I’m not a single-speed aficionado or purist or snob, but I’ve owned and ridden four over the years (Team Raleigh track bike, Zeus track bike, custom one-speed, Quickbeam. I thought Bridgestone should have one. I was getting disgusted with the bike trends back then, so the UNO was going to help my state-o’-mind.
By my last three or four years at Bridgestone (1991-1994) I’d had enough oddball successes to earn a long and floppy leash, and the Japanese big mother arm of it always cut me more slack than many on the American side did…so when I said “Let’s do a one-speed,” it wasn’t something I “ran by” anybody over here.
It made the 1994 catalog, but some of us found out in March that we were going to be looking for work in October, so at that point it didn’t make sense to make the oddball fun-ish bike. We got a sample, which I rode a little, and when we shut down on September 30, 1994, tons of good stuff was getting tossed into a dumpster, but Robert (“Pineapple Bob” who worked here 18 years and just retired) escaped with the UNO. Then it was sold and resold, and I didn’t think about it until Brandon called and said he had one. He’s local, so I said bring it down. I told him I’d offer him $300 in Rivendell credit for it. Brandon said, “I put $1300 into it and am trying to sell it for $2,000 (so, no thanks). I felt like ye olde stupe.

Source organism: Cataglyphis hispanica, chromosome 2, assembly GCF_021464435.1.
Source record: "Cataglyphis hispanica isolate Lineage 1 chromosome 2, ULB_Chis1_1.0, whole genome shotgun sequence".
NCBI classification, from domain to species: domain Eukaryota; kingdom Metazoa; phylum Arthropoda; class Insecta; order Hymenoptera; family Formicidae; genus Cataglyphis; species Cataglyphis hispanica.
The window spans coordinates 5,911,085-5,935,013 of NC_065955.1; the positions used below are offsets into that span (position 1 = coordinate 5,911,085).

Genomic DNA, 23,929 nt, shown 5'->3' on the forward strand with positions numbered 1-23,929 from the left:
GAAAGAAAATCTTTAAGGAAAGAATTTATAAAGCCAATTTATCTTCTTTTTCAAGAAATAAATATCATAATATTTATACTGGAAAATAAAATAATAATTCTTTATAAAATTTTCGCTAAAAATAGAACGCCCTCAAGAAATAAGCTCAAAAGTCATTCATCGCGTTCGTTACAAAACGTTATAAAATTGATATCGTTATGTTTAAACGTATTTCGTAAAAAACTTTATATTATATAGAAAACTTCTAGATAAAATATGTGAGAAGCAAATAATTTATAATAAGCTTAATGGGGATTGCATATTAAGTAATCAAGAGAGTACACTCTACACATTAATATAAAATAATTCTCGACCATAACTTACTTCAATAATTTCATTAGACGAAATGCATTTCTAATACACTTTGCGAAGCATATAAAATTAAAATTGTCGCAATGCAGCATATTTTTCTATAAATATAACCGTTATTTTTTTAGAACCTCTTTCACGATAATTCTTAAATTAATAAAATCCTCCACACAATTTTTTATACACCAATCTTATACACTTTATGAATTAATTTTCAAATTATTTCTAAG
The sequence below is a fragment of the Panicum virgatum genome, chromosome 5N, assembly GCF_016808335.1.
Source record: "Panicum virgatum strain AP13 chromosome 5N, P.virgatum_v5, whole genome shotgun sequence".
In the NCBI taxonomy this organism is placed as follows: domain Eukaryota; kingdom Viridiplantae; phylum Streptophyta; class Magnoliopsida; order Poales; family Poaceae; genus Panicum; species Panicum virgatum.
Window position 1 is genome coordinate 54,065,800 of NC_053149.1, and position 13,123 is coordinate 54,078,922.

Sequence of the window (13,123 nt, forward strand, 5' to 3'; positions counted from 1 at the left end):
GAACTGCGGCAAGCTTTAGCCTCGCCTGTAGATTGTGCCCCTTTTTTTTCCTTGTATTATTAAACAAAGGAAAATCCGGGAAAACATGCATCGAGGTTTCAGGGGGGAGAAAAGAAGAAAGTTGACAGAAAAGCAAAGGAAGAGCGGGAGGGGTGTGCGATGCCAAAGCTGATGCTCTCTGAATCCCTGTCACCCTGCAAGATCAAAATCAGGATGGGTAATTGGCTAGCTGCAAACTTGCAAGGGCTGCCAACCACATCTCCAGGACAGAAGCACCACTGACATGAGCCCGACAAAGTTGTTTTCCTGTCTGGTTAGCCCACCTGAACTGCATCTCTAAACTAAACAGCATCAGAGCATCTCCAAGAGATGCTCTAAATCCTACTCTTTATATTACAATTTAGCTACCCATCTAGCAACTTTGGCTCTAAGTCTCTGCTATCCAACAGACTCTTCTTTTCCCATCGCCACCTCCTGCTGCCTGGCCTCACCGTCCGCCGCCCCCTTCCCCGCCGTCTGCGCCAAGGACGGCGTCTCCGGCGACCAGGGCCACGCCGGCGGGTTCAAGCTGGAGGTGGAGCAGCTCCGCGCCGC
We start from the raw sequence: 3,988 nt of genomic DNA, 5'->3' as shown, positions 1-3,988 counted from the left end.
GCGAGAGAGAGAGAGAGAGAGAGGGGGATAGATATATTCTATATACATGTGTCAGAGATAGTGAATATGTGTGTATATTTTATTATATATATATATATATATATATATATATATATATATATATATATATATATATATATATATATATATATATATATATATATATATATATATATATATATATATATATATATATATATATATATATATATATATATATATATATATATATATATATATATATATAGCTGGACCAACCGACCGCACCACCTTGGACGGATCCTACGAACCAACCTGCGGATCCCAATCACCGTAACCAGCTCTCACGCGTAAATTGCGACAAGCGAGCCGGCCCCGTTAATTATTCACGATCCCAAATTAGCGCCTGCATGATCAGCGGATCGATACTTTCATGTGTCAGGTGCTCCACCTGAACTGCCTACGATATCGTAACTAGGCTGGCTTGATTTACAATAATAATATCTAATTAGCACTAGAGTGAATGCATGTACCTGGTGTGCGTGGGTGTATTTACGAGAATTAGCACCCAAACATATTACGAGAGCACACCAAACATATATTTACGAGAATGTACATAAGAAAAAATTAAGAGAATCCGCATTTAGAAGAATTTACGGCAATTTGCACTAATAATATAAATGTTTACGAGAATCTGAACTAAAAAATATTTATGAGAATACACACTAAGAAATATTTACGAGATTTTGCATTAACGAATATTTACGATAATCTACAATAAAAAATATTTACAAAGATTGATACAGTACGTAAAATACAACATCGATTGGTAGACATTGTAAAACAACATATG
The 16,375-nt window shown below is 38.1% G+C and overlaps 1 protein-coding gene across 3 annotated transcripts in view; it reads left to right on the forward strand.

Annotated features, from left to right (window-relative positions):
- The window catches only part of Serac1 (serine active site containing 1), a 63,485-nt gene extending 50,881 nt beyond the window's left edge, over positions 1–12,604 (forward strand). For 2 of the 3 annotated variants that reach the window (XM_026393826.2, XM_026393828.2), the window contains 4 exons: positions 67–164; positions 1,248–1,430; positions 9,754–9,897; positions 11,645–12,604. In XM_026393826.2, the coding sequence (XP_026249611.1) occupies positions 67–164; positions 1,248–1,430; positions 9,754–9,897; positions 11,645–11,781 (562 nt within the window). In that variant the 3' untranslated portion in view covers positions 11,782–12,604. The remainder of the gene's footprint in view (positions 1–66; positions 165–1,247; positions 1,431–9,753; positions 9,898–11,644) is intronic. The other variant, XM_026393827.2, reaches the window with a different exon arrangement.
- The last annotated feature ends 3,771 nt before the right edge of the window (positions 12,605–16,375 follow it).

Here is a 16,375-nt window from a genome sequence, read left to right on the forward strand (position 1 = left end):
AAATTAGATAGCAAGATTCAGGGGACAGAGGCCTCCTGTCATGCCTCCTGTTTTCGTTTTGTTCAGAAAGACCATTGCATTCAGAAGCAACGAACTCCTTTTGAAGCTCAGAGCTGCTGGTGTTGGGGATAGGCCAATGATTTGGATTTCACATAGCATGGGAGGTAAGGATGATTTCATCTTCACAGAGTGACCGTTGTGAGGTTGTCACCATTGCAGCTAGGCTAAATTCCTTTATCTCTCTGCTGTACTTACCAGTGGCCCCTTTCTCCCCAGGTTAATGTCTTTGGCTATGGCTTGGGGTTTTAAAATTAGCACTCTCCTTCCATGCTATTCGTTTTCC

It is the only one in the world. A lot of people tend to think that the Bridgestone models I influenced represent my truly best works. Not even close. Here, there are no restrictions, and I've gotten better with bikes in the last 27 years. The RoadUno coming up will, with all due respect to my former self, knock the jockstrap off the UNO.